To Twitch or Not to Twitch?

Swallow-tailed kite. Photo by A. Morffew/Wikimedia.

To twitch or not to twitch? That is always the question.

One of the numerous birding groups I follow on social media is called “Ohio Chase Birds.” As the name suggests, the posts are about birds that are worth chasing, or twitching, after. I prefer “twitch” over the more ominous-sounding “chase,” since my brain literally starts to feel like it’s twitching when I get a bird in my head that I must go see!

There are usually a couple new birds posted in the group each week, but obviously a working mom of four can’t just drop everything to go see a bird any time she wants, so how do I decide whether or not to twitch? First, of course, is the question of do I have time to dedicate a couple hours or more to the trek and the search and (hopefully) satisfactory viewing time.

Jessica and her mom spy a booby! Photo by J. Vaughan.

If yes, then it is a question of where is the bird. I generally stick to twitching after birds within an hour’s drive, though I will take into consideration if it is somewhere that justifies making the longer trip—for example, a couple summers ago I twitched to my hometown of Akron, two hours away, to view the infamous vagrant brown booby at Nimisila Reservoir. I took my mom and my best friend who live there to see the booby, too, which of course made the trip completely worthwhile (plus I got to enjoy my favorite pizza in the whole world!).

I remember when my youngest was an infant, I twitched after a pair of swallow-tailed kites an hour away, timing the drive with her nap time. She konked out within minutes of hitting the road, while I enjoyed a quiet scenic drive through the country on a perfect blue-sky summer day. I joined the several cars lined up alongside a soybean field, and stepped outside while she continued to nap.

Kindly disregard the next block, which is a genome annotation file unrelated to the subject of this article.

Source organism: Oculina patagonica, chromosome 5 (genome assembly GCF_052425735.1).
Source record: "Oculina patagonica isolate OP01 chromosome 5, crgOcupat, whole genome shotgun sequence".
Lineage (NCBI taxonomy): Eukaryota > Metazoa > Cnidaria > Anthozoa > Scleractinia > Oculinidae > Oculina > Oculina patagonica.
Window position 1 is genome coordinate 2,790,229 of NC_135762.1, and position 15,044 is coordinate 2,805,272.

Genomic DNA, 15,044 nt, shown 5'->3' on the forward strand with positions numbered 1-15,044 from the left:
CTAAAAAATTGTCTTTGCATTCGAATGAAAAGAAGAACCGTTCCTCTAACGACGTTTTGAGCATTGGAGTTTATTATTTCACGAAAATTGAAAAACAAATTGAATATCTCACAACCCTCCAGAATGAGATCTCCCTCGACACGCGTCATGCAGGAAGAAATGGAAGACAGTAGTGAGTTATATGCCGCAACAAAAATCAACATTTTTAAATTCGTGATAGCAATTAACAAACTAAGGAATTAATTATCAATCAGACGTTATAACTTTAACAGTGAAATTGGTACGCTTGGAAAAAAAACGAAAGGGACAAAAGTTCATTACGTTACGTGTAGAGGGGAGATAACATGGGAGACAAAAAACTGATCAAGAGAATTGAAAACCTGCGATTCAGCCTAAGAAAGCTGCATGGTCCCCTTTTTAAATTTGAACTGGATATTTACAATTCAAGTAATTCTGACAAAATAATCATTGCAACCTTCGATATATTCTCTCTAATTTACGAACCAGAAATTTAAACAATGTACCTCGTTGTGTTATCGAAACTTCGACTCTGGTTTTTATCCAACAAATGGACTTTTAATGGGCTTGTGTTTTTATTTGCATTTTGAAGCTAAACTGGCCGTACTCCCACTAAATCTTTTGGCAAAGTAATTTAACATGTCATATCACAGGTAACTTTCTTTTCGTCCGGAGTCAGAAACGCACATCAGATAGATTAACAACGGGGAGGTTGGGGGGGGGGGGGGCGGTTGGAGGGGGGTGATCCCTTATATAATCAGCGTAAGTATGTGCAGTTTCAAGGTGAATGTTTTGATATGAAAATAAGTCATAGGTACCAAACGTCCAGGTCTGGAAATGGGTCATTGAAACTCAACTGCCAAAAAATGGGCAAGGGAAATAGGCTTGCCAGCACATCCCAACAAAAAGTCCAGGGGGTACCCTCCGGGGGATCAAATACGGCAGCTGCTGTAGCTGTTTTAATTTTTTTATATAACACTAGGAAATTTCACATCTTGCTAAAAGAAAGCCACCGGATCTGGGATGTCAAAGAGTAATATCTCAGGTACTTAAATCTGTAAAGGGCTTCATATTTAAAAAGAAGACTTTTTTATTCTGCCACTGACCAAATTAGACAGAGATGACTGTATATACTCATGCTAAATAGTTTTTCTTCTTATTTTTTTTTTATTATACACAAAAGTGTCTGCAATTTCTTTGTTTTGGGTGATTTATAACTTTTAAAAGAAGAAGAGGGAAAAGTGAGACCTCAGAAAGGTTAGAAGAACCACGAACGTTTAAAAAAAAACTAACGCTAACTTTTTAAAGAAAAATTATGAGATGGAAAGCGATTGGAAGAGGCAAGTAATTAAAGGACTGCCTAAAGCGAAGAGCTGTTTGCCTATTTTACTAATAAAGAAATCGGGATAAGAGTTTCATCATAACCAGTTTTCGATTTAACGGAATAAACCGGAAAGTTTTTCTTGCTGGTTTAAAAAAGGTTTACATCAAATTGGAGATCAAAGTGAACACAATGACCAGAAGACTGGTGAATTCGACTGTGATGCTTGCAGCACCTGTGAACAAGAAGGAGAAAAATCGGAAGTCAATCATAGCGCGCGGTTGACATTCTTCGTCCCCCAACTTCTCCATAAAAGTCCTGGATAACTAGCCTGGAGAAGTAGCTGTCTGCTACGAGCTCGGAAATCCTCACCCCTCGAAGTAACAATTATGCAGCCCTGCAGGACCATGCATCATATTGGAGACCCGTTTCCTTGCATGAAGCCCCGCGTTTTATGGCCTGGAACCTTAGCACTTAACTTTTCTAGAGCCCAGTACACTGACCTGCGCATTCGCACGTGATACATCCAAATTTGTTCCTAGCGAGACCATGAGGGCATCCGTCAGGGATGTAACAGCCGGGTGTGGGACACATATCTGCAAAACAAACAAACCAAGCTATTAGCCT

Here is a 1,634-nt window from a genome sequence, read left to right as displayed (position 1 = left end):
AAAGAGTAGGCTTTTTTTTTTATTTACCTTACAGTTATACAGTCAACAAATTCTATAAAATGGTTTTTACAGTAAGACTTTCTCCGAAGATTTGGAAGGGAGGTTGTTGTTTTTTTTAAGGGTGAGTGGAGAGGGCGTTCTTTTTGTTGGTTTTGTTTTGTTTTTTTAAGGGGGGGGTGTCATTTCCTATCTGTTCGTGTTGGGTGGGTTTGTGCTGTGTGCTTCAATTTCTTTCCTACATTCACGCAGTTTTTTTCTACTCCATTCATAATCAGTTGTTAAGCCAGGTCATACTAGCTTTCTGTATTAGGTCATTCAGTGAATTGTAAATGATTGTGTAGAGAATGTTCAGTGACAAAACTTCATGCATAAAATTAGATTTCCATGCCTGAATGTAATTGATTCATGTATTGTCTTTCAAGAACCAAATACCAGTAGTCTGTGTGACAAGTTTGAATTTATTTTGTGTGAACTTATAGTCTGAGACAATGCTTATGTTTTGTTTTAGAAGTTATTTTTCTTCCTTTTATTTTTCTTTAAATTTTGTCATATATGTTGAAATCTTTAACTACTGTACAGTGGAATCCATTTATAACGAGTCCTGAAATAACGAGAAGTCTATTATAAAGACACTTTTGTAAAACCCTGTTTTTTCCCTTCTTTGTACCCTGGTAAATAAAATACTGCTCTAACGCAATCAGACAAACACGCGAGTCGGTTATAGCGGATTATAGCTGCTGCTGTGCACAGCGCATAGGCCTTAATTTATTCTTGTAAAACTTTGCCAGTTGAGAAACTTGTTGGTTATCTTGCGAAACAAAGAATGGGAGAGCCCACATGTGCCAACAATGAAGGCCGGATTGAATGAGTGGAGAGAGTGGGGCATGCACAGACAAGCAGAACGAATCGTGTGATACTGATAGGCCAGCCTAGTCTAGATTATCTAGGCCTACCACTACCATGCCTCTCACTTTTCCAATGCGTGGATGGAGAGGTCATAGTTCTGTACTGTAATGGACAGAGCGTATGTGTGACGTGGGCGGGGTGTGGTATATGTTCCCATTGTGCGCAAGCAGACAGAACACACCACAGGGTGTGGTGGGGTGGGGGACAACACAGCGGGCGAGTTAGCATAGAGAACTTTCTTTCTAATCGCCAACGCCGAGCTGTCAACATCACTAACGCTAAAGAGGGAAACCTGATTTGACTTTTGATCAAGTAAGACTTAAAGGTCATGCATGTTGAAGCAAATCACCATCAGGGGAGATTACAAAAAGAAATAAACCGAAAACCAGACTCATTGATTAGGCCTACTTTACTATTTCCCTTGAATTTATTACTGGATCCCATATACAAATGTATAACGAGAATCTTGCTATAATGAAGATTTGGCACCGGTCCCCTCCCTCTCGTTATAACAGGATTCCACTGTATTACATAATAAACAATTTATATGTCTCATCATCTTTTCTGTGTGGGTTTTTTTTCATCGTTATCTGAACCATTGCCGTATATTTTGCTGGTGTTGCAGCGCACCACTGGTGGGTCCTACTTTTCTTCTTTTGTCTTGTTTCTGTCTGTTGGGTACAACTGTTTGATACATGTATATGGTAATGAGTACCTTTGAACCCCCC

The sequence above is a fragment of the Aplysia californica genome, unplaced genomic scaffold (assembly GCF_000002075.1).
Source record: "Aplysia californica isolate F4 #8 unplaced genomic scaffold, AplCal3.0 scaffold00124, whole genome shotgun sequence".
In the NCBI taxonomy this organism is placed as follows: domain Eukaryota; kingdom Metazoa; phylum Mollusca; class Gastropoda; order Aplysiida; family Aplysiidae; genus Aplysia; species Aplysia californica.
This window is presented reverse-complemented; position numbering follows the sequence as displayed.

I spent a half hour or so watching the kites’ mesmerizing swooping and hunting, snatching grasshoppers out of the field and eating them on the wing (!) before hopping back in the car and heading home—the baby still snoozing and none the wiser of mommy’s latest life bird. It’s a sweet memory, as both a birder and a mom!

Bean fields provide loads of grasshoppers and other insects for swallow-tailed kites to dine on. Photo by J. Vaughan.

Another consideration, of course, is what is the bird? If it’s a gull, forget it, unless it is basically in my backyard. I did twitch after a mew gull that was in my county one winter, only because it was so close and it was New Year’s Day, and it’s hard not to get caught up in the excitement of starting a new year with a new life bird! But generally, if there’s a rare gull around, that usually means it’s winter, and I have a hard time getting excited about standing in the freezing cold with the wind blowing across a lake smack into my face.

Not to mention it’s very difficult to engage in the “Where’s Waldo”-esque challenge of trying to pick out a single gull among hundreds when your eyes are watering! Gulls are intrinsically difficult to identify, and while it’s a family of birds I would like to get more comfortable with, I would prefer to do so on a warm beach not in Ohio… just sayin’.